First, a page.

Managing Time

It is has been said that time is the great equalizer. No matter what else may separate, divide or differentiate us, we all have the exact same amount of time in a day. Accordingly, what we choose to do with our time may well be one of the biggest difference-makers in our lives. Some people are incredibly busy but never really accomplish anything. Some people waste their time, either doing nothing or in pursuit of those things which will not last: fame, pleasure, money and more. Still other people are busy primarily so they can either boast or complain about how busy they are. You’ve met people like that, I know–they say yes to everything and they seem to spend most of their time running around like a chicken with its head cut off, but they also derive tremendous fulfillment from letting everyone else know exactly how busy they are. I have not yet determined whether these individuals think they can shame the rest of us into helping them or if they are just soliciting compliments for all the great things they do. I do know that their prattling on can be tremendously irritating. I had a coworker years ago who was quite selfless. She would do anything for anyone at anytime. She had two major flaws, though. First, she would never ask for help herself nor would she usually accept it graciously when it was offered. Second, she could rarely have a conversation without interjecting something about all the things she needed to do and then providing a list for whoever happened to be listening. She was not unlike Martha, who busied herself in the kitchen and then complained to the Lord when Mary was not doing the same. “Everyone needs to be as busy as I am,” Martha was really saying. My coworker seemed to feel the same way. Jesus told Martha, though, that Mary had chosen the better part.

That was not because there was anything wrong with what Martha was doing, by the way. Cleaning the house, preparing meals, serving guests–those are all good things. Even good things, though, can get in the way of what is best. That was the message Jesus had for Martha, and that message is just as applicable for us today. We are responsible to give our best to whatever we are doing–I think that’s biblical. Still, we have to evaluate whether what we are doing is really what we should be doing, either at all or at least at that time. If my job, for example, requires sacrificing time I should be spending with my family or at church then I need to reevaluate my job and whether it is the right job for me.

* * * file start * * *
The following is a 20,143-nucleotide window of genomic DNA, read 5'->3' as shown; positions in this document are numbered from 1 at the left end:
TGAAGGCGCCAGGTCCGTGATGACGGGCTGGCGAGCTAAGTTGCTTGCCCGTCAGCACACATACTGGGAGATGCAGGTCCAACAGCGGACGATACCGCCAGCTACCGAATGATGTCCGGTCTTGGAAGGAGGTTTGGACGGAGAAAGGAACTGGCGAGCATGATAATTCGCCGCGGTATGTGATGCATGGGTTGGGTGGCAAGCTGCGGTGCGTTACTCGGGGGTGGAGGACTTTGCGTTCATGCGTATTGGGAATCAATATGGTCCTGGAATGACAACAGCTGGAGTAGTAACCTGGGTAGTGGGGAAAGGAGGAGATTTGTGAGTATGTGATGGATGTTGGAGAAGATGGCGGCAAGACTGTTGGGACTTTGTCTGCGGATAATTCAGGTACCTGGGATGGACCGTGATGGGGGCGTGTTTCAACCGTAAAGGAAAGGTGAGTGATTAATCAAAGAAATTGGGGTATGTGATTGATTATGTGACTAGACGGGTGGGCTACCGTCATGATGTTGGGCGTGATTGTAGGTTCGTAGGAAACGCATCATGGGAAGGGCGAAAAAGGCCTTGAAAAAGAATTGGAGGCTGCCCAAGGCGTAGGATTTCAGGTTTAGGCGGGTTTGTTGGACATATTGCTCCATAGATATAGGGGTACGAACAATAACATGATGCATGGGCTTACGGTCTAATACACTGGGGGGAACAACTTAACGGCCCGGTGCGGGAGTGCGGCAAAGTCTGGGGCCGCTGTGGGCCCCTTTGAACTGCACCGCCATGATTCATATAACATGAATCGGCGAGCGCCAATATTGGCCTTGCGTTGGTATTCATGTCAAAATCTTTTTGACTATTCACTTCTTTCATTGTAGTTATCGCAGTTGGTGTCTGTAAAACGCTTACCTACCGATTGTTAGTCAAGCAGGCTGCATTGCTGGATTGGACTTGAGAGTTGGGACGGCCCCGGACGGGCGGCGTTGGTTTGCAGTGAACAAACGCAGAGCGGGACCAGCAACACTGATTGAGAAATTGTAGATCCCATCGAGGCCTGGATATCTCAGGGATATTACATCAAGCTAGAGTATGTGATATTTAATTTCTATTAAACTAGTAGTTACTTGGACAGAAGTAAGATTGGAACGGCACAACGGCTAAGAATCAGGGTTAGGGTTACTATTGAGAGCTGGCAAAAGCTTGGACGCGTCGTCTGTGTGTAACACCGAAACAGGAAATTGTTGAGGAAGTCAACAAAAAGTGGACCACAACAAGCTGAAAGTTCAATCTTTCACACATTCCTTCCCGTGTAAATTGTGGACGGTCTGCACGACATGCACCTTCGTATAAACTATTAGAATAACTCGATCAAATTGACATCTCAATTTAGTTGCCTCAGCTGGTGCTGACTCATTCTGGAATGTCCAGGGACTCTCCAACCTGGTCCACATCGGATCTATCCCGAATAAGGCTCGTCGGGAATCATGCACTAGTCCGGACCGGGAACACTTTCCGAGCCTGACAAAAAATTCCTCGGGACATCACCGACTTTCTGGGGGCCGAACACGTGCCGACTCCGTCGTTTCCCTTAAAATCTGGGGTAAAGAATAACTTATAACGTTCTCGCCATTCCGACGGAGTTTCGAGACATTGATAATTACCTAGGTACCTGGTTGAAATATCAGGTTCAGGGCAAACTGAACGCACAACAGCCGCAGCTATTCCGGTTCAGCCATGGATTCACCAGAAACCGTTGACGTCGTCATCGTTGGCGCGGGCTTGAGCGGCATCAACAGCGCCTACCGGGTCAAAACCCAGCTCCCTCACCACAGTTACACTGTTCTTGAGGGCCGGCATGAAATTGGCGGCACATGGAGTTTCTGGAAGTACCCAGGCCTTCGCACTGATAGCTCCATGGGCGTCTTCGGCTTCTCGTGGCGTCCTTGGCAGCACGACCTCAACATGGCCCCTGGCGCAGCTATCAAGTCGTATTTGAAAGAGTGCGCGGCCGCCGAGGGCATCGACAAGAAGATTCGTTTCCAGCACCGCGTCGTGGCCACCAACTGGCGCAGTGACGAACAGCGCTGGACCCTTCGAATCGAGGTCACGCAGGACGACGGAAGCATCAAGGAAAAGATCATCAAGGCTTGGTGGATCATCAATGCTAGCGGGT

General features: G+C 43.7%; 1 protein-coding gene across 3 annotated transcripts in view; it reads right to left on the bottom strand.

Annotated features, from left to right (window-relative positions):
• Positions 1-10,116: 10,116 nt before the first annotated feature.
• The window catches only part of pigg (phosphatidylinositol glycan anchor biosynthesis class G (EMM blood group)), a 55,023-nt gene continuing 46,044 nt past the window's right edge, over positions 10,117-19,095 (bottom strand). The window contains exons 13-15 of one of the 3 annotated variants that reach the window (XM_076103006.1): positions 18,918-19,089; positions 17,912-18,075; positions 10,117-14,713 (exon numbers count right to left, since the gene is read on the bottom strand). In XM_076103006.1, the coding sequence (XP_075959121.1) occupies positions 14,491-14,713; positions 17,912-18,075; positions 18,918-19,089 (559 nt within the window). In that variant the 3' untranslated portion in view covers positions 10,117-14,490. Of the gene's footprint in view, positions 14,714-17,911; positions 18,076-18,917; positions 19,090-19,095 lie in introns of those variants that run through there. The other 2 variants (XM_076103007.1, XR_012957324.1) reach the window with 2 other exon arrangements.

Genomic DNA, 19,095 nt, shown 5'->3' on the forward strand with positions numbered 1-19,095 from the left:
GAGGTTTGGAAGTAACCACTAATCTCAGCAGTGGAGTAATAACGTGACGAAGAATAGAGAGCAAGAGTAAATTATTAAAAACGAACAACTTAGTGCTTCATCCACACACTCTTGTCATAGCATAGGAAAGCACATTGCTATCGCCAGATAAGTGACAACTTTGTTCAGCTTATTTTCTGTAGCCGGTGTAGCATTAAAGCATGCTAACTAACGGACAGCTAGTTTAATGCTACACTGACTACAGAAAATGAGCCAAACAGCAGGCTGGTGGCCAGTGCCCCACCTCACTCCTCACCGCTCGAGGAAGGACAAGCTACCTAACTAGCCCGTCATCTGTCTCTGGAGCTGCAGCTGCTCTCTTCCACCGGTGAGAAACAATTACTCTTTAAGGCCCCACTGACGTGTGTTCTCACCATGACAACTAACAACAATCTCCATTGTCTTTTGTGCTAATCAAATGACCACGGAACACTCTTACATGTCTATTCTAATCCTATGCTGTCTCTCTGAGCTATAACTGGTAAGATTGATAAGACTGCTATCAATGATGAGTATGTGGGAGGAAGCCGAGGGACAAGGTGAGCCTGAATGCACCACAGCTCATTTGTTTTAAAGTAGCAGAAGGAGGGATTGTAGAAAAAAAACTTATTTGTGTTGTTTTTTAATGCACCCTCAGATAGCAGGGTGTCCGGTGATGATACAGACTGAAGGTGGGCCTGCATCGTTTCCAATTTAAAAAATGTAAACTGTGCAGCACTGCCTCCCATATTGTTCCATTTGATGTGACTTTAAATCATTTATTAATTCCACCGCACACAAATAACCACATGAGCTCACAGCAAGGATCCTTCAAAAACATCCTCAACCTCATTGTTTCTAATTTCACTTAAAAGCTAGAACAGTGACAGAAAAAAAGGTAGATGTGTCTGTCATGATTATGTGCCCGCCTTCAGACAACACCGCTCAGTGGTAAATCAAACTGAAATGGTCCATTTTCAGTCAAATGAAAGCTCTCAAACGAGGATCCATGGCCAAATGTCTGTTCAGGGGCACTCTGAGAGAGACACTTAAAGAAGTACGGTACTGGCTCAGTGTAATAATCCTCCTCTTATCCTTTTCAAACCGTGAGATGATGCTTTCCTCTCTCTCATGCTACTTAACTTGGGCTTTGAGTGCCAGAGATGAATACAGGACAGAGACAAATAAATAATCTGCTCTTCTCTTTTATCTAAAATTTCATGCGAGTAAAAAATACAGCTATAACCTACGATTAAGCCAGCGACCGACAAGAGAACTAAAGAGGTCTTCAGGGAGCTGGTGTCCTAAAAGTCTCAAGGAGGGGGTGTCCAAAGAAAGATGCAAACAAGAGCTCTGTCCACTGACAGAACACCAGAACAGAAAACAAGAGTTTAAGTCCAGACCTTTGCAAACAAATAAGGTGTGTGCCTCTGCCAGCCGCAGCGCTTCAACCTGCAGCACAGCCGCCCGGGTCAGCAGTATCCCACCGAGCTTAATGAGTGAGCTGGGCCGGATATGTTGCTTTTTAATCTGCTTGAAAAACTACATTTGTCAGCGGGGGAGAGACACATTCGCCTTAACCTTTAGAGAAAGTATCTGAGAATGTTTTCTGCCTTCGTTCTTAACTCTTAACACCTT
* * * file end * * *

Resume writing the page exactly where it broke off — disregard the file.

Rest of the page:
One of the things I have had to learn since assuming a formal leadership position is that not everyone is capable of bearing the same load. This is why it is important for leaders to get to know the members of their team; taking a cookie cutter approach to determining work load is a recipe for disaster. Some people thrive under pressure while others crumble. Some people live for deadlines while others dread them. Some people need to be busy, busy, busy while others need to be able to work at a more methodical, even plodding, pace. Neither is inherently right or wrong, better or worse. Some may get more stuff done but, as mentioned above, getting more done may not necessarily mean much. I, for example, do well when I have a lot to do. I like to have projects to work on, goals to pursue, and meaningful work to keep me busy. I am quite capable of getting bored. My wife, on the other hand, cannot remember the last time she was bored. She can always find something to do and some worthwhile way to spend her time. When I reflect on what I am doing with my time it may be tempting for me to assume that someone else could surely do more with theirs. That may not be the case, though. Thus it is good both to be reminded that there are people who do far more than me and that there are people who are about at their breaking point but are doing far less.

I serve as the superintendent and principal of a Christian school. I also teach a college-level class. I am currently taking a graduate school course, I blog (semi) regularly, I fill a pulpit somewhere most every Sunday, I just started leading a Sunday evening Bible study that will last at least six weeks, and I read quite a bit. Some people would even say a lot. I am also a husband and a father. Oh, and I help my wife clean our church every week, too. I would be lying if I said there are never times when I look at someone else who seems to be overwhelmed and wonder, “what’s their problem?” Too, though, there are times when I consider how much someone else is doing, how much someone else is reading, how many balls someone else is juggling and I realize I have nothing to boast about. I might even be tempted to think I need to get it in gear. Therein lies the problem, though: comparing myself to others, or others to myself. There is no magic number or secret formula for knowing how much is the right amount of responsibility, of knowing what the optimal work load is or what the ideal work-personal life balance may be. The secret, if you want to call it that, lies in evaluating self against standards which help determine good stewardship of time without comparing self with others. And those standards are what I will address next time.

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